At the end of last month, Sony announced it was making a new iteration of PlayStation VR for PlayStation 5, which would include a new controller heavily inspired by the system’s DualSense. Today, the company released a first look of the controllers (pictured above), and they’re certainly an upgrade from the PlayStation Move controllers.
Through a post on the PlayStation Blog, Sony Platform Planning & Management Senior Vice President Hideaki Nishino explained the company’s design philosophy:
Our new VR controller speaks to our mission of achieving a much deeper sense of presence and stronger feeling of immersion in VR experiences,” Nishino said. “It will build upon the innovation we introduced with the DualSense wireless controller, which changed how games ‘feel’ on PS5 by unlocking a new way to tap into the sense of touch. Now we’re bringing that innovation to VR gaming.”
Rather than just using the PlayStation Move’s wand form factor again, the designers went for more of an “orb” shape, giving players more freedom of movement and developers more freedom to design games and motion around more versatile input.
As Sony previously stated, the new PlayStation VR controller will take inspiration from the DualSense, and use features like adaptive triggers and haptic feedback for more immersion. The blog post runs down the key features:
● Adaptive triggers: Each VR controller (Left and Right) includes an adaptive trigger button that adds palpable tension when pressed, similar to what’s found in the DualSense controller. If you’ve played a PS5 game, you’ll be familiar with the tension in the L2 or R2 buttons when you press them, such as when you’re drawing your bow to fire an arrow. When you take that kind of mechanic and apply it to VR, the experience is amplified to the next level.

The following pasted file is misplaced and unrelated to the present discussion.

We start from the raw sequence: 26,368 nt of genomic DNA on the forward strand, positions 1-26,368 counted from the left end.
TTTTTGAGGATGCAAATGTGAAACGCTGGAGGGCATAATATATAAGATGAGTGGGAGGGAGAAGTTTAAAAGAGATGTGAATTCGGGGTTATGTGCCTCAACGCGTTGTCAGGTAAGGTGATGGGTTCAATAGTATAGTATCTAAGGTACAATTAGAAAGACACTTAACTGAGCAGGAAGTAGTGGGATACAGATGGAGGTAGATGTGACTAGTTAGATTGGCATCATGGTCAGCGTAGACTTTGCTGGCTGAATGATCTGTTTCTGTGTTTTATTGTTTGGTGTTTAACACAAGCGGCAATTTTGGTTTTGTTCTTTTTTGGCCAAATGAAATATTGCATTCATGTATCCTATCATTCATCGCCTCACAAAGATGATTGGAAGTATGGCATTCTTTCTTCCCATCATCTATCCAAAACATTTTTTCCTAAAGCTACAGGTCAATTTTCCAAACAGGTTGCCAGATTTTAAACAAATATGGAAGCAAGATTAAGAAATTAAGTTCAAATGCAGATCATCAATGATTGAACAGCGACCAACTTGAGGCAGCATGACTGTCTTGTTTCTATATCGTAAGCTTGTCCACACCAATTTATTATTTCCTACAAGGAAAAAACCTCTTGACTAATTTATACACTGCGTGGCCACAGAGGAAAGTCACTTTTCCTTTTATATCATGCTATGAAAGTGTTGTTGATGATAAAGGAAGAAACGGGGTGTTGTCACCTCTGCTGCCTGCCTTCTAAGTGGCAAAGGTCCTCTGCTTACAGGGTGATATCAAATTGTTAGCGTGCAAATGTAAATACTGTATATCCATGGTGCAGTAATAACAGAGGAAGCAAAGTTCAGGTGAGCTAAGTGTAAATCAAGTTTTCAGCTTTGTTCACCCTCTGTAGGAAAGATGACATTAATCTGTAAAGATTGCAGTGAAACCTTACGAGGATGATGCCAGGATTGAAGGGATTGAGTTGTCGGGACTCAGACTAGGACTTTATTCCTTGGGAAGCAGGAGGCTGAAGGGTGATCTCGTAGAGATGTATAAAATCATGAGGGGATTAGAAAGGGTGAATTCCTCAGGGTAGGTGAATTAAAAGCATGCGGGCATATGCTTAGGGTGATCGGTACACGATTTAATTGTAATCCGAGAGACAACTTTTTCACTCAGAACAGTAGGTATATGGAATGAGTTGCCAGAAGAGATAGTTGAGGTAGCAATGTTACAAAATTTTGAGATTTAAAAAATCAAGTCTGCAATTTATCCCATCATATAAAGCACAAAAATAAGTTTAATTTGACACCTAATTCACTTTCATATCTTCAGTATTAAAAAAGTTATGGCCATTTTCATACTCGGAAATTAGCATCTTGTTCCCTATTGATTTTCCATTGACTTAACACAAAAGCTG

● Haptic feedback: The new controller will have haptic feedback optimized for its form factor, making every sensation in the game world more impactful, textured and nuanced. When you’re traversing through rocky desert or trading blows in melee combat, you’ll feel the difference, magnifying the extraordinary visual and audio experience that’s so central to VR.
● Finger touch detection: The controller can detect your fingers without any pressing in the areas where you place your thumb, index, or middle fingers. This enables you to make more natural gestures with your hands during gameplay.
● Tracking: The VR controller is tracked by the new VR headset through a tracking ring across the bottom of the controller.
● Action buttons / analog sticks: The Left controller contains one analog stick, the triangle and square buttons, a “grip” button (L1), trigger button (L2) and Create button. The Right controller contains one analog stick, the cross and circle buttons, a “grip” button (R1), trigger button (R2) and Options button. The “grip” button can be used to pick up in-game objects, as one example.
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There’s still no release date in place for the next iteration of PlayStation VR beyond “not 2021,” but the original headset and PlayStation Move controllers are backwards compatible on PS5 in the meantime. Sony recently filed for a patent that would allow players to use household items as controllers, but it’s unclear if that’s going to make its way to the market any time soon.